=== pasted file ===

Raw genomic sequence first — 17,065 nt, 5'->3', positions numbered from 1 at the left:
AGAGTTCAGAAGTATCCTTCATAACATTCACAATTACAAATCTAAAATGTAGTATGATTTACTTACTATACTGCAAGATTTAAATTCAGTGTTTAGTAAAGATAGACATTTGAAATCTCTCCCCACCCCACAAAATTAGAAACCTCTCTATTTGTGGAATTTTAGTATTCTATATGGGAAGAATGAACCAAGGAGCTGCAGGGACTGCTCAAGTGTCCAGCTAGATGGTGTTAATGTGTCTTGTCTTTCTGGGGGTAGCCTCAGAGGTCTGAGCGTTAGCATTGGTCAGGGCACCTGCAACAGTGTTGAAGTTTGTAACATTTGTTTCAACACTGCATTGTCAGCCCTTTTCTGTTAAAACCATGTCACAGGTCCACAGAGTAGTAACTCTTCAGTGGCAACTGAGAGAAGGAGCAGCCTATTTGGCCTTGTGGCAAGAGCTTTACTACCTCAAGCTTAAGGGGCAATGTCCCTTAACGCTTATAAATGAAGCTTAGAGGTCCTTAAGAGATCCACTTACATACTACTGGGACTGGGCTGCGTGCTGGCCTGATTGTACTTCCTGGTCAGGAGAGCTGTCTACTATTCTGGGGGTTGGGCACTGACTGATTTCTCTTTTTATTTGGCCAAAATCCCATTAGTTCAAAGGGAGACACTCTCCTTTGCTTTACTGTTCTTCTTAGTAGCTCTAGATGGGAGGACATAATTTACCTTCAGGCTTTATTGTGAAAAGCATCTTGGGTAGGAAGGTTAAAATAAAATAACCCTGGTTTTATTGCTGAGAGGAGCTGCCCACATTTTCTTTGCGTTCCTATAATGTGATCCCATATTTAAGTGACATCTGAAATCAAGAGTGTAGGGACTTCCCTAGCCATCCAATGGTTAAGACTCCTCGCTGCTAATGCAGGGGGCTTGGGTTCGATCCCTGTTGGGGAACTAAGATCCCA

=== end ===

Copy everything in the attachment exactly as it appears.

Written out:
Raw genomic sequence first — 17,065 nt, 5'->3', positions numbered from 1 at the left:
AGAGTTCAGAAGTATCCTTCATAACATTCACAATTACAAATCTAAAATGTAGTATGATTTACTTACTATACTGCAAGATTTAAATTCAGTGTTTAGTAAAGATAGACATTTGAAATCTCTCCCCACCCCACAAAATTAGAAACCTCTCTATTTGTGGAATTTTAGTATTCTATATGGGAAGAATGAACCAAGGAGCTGCAGGGACTGCTCAAGTGTCCAGCTAGATGGTGTTAATGTGTCTTGTCTTTCTGGGGGTAGCCTCAGAGGTCTGAGCGTTAGCATTGGTCAGGGCACCTGCAACAGTGTTGAAGTTTGTAACATTTGTTTCAACACTGCATTGTCAGCCCTTTTCTGTTAAAACCATGTCACAGGTCCACAGAGTAGTAACTCTTCAGTGGCAACTGAGAGAAGGAGCAGCCTATTTGGCCTTGTGGCAAGAGCTTTACTACCTCAAGCTTAAGGGGCAATGTCCCTTAACGCTTATAAATGAAGCTTAGAGGTCCTTAAGAGATCCACTTACATACTACTGGGACTGGGCTGCGTGCTGGCCTGATTGTACTTCCTGGTCAGGAGAGCTGTCTACTATTCTGGGGGTTGGGCACTGACTGATTTCTCTTTTTATTTGGCCAAAATCCCATTAGTTCAAAGGGAGACACTCTCCTTTGCTTTACTGTTCTTCTTAGTAGCTCTAGATGGGAGGACATAATTTACCTTCAGGCTTTATTGTGAAAAGCATCTTGGGTAGGAAGGTTAAAATAAAATAACCCTGGTTTTATTGCTGAGAGGAGCTGCCCACATTTTCTTTGCGTTCCTATAATGTGATCCCATATTTAAGTGACATCTGAAATCAAGAGTGTAGGGACTTCCCTAGCCATCCAATGGTTAAGACTCCTCGCTGCTAATGCAGGGGGCTTGGGTTCGATCCCTGTTGGGGAACTAAGATCCCA